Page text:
Monday, June 29, 2009

Fun and Games on Barton Road

Last week the SummerCorps ended out time at Seafarers' Friend. It was a challenging week and tension was high as we worked through the difficulties in creating a new website. We ended on a good note and completed a solid portion of the new site which will contain a calander, slide show, and updated information. We did not figure out how to create a message board but we are hope that Seafarers' Friend will find a IT volunteer soon to get them 100% on track.

After making the long haul to Chelsea everyday and learning all of the creative ways that the GPS could find to get us there we were all very happy to only travel a 5 minute drive to the Wellesley, MA Housing Authority Community Center on Barton Road. This community center is close to my heart because I have been going there for the past two years helping with homework and after school games. It was great to see some old faces today and reconnect with the kids. At first we did not have any antendees but after walking around the neighborhood and making our presence known, kids started to show up. I am looking forward to tomorrow and hope that more kids will come.

Lesson of the Day: Even if you bring it, doesn't mean they will come. The people you are reaching out to aren't always going to come running, most often you are going to have to get out and find them. So start looking!

On a personal note...good luck Uncle Jim, I will be thinking of you!!!!

Thursday, June 25, 2009

Still Learning

Today Martika will give her perspective on the days events, enjoy.....

So we started off today on the wrong foot by being incredibly late because of one of our dearest members! I will not mention any names but our morning consisted of taking a side route to go pick up this special person and then getting back on track to get to Chelsea. Once we accomplished this obstacle, we were able to get back to work on the website that we have been working on all week. Since I was not present yesterday, I was brought up to date on the new program that was being used and what had been done so far. The website was really coming along but there was still a lot to be done. My first assignment included going through what was done of the website so far and making sure all the links were functional and there were no grammatical errors. This took quite a while because there were so many links and so many little details that needed to be looked at. As I was going through each an every page, I was sure to write down what needed to be fixed so that we could go back and fix them later. After about an hour or so of doing this task, I moved on to doing some research on how to get a better calendar on the page. The one we had originally was very simple and required the chaplains to go through and type in each and every event that would be occurring. We did not want to add this extra stress to their load so we thought it would be nice to add a more advance calendar that would be easier for them. I did some research and was able to find that you can put an outlook calendar on a website so that’s what we decided to do. Much better! Then we spent the rest of the day working on the content and making sure we had everything that was desired on the new website. Despite all the hard work that we put in today, there is still a lot to be done and I can’t wait to see what can be accomplished by the end of tomorrow!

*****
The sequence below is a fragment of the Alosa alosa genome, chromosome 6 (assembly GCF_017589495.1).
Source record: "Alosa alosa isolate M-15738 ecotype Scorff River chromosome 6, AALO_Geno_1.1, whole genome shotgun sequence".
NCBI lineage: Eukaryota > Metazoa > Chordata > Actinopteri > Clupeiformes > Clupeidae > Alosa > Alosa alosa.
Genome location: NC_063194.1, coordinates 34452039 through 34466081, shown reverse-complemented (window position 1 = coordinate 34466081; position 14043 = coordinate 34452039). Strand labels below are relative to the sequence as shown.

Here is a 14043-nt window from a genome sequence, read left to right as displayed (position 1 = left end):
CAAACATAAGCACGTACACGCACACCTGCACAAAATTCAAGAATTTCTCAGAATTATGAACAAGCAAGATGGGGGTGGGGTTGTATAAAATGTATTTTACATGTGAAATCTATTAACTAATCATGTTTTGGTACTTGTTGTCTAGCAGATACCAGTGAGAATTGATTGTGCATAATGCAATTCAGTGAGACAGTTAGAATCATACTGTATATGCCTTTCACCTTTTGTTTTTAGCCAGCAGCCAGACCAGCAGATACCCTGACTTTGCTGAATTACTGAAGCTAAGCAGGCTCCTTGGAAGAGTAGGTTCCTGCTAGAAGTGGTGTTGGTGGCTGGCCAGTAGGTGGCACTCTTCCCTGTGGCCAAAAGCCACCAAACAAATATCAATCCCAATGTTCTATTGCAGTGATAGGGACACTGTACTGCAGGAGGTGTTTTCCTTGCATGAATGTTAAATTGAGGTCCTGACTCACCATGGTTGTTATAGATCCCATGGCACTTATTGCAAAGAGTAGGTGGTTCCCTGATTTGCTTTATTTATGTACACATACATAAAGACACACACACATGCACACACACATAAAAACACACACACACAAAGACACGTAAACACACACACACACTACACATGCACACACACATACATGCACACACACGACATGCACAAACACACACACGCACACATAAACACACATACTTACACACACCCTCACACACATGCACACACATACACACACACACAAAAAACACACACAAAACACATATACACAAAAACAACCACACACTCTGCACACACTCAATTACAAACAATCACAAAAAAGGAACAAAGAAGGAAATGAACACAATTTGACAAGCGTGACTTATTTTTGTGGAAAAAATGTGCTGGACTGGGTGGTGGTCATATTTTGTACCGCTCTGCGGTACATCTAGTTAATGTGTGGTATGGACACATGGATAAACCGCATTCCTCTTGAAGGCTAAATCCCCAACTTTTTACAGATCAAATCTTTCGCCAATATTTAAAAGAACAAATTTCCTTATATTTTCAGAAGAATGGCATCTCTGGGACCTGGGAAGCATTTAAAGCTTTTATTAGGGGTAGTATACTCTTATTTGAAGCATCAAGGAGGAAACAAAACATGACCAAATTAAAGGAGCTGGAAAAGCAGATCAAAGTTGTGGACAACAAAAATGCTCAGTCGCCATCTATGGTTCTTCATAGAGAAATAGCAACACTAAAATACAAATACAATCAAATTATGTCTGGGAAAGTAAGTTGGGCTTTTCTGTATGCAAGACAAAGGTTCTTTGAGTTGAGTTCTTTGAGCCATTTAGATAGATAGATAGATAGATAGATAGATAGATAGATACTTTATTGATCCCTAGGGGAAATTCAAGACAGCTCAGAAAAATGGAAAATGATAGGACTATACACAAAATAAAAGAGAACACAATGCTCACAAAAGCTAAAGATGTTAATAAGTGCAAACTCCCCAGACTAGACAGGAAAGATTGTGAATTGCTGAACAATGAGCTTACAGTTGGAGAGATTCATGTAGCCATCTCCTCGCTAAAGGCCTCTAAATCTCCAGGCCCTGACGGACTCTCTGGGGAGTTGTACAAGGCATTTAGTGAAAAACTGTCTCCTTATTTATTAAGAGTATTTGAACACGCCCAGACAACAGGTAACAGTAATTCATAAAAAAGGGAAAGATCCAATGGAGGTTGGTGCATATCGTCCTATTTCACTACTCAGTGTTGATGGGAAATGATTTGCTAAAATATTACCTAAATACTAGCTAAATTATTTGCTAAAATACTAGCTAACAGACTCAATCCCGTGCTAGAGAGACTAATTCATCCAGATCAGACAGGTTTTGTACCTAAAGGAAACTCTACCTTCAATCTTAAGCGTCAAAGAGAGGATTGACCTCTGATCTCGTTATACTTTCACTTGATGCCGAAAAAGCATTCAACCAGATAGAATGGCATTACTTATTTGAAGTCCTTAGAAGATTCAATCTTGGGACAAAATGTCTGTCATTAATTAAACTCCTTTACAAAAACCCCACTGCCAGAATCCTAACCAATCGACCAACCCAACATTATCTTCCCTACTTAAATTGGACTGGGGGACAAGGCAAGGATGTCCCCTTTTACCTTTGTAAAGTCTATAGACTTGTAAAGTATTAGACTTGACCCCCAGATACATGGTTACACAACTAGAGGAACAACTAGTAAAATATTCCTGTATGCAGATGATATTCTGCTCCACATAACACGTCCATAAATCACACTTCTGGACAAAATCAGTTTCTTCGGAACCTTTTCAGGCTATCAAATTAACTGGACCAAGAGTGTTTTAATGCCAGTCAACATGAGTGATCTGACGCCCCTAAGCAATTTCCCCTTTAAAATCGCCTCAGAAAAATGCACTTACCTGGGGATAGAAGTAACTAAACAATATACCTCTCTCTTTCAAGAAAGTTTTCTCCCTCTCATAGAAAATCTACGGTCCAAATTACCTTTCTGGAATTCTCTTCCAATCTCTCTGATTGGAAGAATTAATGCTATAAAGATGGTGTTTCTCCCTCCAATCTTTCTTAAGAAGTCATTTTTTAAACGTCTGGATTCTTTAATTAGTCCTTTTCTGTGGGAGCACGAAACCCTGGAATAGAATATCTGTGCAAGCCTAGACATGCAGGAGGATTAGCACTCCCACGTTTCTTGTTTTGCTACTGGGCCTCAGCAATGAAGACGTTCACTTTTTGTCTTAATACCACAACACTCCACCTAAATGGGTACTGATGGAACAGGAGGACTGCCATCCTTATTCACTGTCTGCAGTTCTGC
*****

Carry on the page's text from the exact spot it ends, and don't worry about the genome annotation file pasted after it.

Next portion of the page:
Tuesday, June 23, 2009

Do You Have IT?

And by IT I mean Information Technology, or better yet, information about technology. If you do we are in need of your help! Today was a difficult day for the whole team as we all tried to master Front Page for the first time and create a new website for Seafarer's Friend. I know for many of you this may seem like a canoe trip downstream but for us it was like sailing with no wind.

Hopefully, by the end of the week we can get that anchor up and launch the new Seafarer's Friend site, in the meantime if you know anything about building a site on Front Page please let us know.

Good thing my team is full of patience and perseverance otherwise we would certainly be kicked overboard.

(Alright I will stop with the boat metaphors)

Monday, June 22, 2009

Seafarer or Sea Fellow?

All aboard the Bernon Van!

Destination: Seafarer's Friends in Chelsea, MA.

The Organization Break Down:

Seafarer's Friends is a non-profit organization that provides transportation, communication to families and someone to talk to for all of the men aboard ships that port in Boston, Portland and Portsmouth. Many of these men have been out at sea away from their families anywhere from a few months to a year. Chaplains that run the SeaFarer's Friends program are able to provide services of convienence such as a ride to the nearest grocery store or shopping mall as well as conversation and stress releif for the many difficult situations that Seafarers go through, such as seperation from loved ones, lack of communication to home, fear or encounters to pirates and many more frightenting or stressful unknowns of the sea.

To shake things up a bit Shu Yang will be describing his view on how our day went: